I'm no expert in this either but my my reading of it is the danger is the bullets
(as MileHigh) put it and not EM waves: high speed particles from the sun or
from outside our solar system. I don't know why they refer to it as radiation
in the same sentence they say it's particles since when I hear radiation I
think of X and gamma rays which are EM waves.
From my reading and viewing, polyethylene is supposed to help with the
cosmic rays (high speed particles from outside the solar system) and
water or lead (though lead is too heavy to use) is supposed to help with
the particles from the sun. This seems to be an area of ongoing research
though. Polyethylene is used for the sleeping compartments in the ISS
for this reason. The document you linked to, 140.pdf, does mention
polyethylene. Here's a video that talks about these issues, even using
electric fields and magnetic fields to redirect particles away, parts 2, 3
and 4 in particular: http://www.youtube.com/user/synteticboy#p/c/23FC6C0288281BBA
NASA's Space Radiation Laboratory studies these issues: http://spaceradiation.usra.edu/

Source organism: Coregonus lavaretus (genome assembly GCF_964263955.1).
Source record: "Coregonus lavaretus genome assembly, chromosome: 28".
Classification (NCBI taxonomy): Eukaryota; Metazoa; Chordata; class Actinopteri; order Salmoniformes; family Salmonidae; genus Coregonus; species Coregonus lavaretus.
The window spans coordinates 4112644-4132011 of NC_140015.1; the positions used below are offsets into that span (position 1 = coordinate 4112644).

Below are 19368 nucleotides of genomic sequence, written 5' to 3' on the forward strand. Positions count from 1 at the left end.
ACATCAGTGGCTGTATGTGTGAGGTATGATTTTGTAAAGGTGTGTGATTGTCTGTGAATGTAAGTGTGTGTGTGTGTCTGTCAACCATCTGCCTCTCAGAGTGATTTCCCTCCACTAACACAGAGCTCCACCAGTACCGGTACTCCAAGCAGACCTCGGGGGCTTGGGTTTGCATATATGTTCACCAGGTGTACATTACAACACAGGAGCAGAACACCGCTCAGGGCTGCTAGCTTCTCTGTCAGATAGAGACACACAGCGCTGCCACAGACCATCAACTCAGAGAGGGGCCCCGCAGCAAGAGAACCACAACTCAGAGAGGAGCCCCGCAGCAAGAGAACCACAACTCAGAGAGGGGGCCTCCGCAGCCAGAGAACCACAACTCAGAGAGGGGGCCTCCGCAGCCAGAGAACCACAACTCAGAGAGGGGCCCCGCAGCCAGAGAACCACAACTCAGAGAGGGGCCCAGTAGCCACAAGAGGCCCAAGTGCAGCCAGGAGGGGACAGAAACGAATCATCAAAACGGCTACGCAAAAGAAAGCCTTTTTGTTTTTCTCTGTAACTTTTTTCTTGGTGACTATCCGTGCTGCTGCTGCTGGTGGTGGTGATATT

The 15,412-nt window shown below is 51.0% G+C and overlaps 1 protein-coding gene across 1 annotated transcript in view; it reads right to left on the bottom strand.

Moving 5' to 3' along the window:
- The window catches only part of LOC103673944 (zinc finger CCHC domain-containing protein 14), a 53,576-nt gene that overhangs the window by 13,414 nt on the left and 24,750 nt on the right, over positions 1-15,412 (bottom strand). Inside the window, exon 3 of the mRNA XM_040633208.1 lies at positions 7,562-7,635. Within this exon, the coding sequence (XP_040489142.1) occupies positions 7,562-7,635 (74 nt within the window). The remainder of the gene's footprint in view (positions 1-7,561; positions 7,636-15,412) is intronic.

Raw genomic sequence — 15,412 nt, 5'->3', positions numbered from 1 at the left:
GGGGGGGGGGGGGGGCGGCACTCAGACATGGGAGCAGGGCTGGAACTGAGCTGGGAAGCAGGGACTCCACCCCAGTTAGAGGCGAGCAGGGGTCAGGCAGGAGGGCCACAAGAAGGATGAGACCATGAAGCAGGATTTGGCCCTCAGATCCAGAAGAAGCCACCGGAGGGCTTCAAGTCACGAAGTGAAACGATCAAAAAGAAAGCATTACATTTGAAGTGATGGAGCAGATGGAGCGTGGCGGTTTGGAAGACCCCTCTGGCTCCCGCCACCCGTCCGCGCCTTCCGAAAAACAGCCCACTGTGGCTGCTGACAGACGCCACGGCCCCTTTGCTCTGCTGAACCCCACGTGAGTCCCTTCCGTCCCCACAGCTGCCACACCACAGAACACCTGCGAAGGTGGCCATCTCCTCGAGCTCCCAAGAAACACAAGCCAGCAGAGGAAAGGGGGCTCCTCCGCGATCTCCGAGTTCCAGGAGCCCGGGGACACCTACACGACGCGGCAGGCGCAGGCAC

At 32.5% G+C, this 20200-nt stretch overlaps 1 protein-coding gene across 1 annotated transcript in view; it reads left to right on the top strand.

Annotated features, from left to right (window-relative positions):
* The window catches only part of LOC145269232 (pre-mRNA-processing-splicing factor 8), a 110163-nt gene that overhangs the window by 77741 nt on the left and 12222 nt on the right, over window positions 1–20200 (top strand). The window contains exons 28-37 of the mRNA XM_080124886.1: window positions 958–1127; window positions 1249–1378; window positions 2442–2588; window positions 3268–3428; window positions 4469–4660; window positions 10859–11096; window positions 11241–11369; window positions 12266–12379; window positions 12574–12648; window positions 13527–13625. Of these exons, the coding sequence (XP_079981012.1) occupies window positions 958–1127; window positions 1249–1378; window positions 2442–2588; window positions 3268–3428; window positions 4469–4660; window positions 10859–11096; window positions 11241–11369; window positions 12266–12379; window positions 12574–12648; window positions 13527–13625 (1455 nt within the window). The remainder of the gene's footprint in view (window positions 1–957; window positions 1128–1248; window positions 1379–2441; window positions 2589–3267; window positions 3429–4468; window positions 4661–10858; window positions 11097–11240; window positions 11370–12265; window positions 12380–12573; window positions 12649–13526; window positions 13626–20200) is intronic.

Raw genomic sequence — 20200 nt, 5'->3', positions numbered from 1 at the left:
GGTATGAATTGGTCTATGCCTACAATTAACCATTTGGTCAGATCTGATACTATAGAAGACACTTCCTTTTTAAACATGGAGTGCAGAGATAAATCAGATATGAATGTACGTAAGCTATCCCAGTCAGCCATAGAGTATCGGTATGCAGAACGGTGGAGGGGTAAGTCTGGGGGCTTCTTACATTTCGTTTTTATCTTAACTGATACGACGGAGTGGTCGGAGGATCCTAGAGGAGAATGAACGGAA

As well as humans, the electronics also needs to be hardened.
As for propulsion there's a new ion engine technology that's supposed
to be a game changer (so not use usual puny amount of thrust over
a long period of time.) It's already working on the ground and it'll be
tested on the space station around 2013 for reboosting. After that
they'll work on a version for a full scale rocket. They say it should be
able to use it to get to Mars in 39 days by thrusting the entire time
(same or less amount of fuel, just shoving it out the back faster): http://www.nautel.com/rocketscience/ http://watch.ctv.ca/news/#clip225583
So stuff's happening in the public world.